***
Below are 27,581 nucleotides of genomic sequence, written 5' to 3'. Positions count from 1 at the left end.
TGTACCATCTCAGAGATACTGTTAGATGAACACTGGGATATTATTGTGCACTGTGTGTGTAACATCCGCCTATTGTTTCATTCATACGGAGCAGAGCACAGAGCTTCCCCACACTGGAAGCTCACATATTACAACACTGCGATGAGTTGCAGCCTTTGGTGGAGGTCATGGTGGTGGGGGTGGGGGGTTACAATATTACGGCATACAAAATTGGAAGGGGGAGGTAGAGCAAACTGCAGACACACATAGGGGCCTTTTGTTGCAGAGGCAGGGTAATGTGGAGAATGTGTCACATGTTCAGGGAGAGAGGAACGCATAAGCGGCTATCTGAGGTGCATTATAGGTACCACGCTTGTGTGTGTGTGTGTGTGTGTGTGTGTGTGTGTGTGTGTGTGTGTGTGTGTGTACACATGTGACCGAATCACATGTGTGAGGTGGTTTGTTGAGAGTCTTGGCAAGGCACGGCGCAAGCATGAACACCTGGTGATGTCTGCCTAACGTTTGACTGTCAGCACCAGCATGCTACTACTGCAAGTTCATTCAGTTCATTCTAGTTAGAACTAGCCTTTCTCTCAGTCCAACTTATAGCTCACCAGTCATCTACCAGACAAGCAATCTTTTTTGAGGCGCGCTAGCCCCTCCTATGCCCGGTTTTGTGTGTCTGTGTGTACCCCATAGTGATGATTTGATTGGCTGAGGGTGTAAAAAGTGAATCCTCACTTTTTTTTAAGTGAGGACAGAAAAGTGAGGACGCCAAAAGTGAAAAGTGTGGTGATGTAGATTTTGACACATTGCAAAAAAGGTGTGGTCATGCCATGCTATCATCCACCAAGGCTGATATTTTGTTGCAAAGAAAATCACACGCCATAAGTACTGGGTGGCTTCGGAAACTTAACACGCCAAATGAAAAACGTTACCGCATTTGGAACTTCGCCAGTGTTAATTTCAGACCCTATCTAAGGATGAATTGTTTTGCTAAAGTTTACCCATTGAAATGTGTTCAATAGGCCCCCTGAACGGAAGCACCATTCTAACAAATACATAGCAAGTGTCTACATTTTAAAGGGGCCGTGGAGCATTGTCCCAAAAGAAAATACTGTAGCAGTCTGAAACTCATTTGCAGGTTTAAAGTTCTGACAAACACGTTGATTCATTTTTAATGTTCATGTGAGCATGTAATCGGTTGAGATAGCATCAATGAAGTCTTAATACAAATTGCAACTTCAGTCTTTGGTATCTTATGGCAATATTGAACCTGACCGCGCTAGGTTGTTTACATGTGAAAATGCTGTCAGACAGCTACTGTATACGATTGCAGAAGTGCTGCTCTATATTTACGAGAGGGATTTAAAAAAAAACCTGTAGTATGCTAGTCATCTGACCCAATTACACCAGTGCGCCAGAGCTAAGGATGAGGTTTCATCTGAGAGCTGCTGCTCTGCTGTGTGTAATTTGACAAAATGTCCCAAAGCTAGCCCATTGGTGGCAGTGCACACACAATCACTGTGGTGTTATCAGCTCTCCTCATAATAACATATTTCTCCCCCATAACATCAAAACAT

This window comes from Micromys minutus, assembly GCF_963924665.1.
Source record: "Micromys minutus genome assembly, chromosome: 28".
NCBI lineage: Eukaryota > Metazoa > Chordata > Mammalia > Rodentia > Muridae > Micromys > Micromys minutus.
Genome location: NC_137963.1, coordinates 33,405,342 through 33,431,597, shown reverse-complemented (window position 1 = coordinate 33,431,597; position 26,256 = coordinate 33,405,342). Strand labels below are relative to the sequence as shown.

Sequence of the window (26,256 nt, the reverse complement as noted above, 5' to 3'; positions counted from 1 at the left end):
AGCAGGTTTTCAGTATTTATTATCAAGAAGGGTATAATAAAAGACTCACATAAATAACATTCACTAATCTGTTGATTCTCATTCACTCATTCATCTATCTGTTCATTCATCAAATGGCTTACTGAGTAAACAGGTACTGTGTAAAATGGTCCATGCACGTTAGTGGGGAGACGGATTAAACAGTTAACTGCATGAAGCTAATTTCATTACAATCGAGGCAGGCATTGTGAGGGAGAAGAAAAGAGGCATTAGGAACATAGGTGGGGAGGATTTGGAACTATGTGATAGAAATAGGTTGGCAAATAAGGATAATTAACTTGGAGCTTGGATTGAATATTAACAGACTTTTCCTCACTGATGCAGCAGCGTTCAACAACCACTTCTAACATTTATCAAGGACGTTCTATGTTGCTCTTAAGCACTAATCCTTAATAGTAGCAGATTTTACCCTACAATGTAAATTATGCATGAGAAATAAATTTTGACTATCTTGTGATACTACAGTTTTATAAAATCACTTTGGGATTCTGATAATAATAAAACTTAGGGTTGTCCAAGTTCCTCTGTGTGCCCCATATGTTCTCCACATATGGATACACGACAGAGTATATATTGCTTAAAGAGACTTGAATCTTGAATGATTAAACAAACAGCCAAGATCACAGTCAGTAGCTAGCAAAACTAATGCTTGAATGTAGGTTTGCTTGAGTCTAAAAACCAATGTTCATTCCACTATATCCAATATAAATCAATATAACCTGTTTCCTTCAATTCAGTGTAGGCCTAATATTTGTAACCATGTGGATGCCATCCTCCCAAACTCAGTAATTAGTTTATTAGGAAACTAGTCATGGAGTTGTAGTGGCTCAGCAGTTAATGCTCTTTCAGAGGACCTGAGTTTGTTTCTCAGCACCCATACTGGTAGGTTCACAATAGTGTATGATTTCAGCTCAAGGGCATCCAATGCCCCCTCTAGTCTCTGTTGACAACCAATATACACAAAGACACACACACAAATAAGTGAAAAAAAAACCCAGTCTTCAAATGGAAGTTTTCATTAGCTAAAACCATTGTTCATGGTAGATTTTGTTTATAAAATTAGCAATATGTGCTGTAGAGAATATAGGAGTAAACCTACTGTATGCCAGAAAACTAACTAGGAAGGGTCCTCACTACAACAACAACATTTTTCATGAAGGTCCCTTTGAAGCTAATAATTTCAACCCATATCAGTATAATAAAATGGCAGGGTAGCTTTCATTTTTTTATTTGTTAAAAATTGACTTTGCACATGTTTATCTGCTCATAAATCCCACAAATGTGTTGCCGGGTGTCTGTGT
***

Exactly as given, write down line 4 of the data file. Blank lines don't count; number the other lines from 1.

Source record: "Micromys minutus genome assembly, chromosome: 28".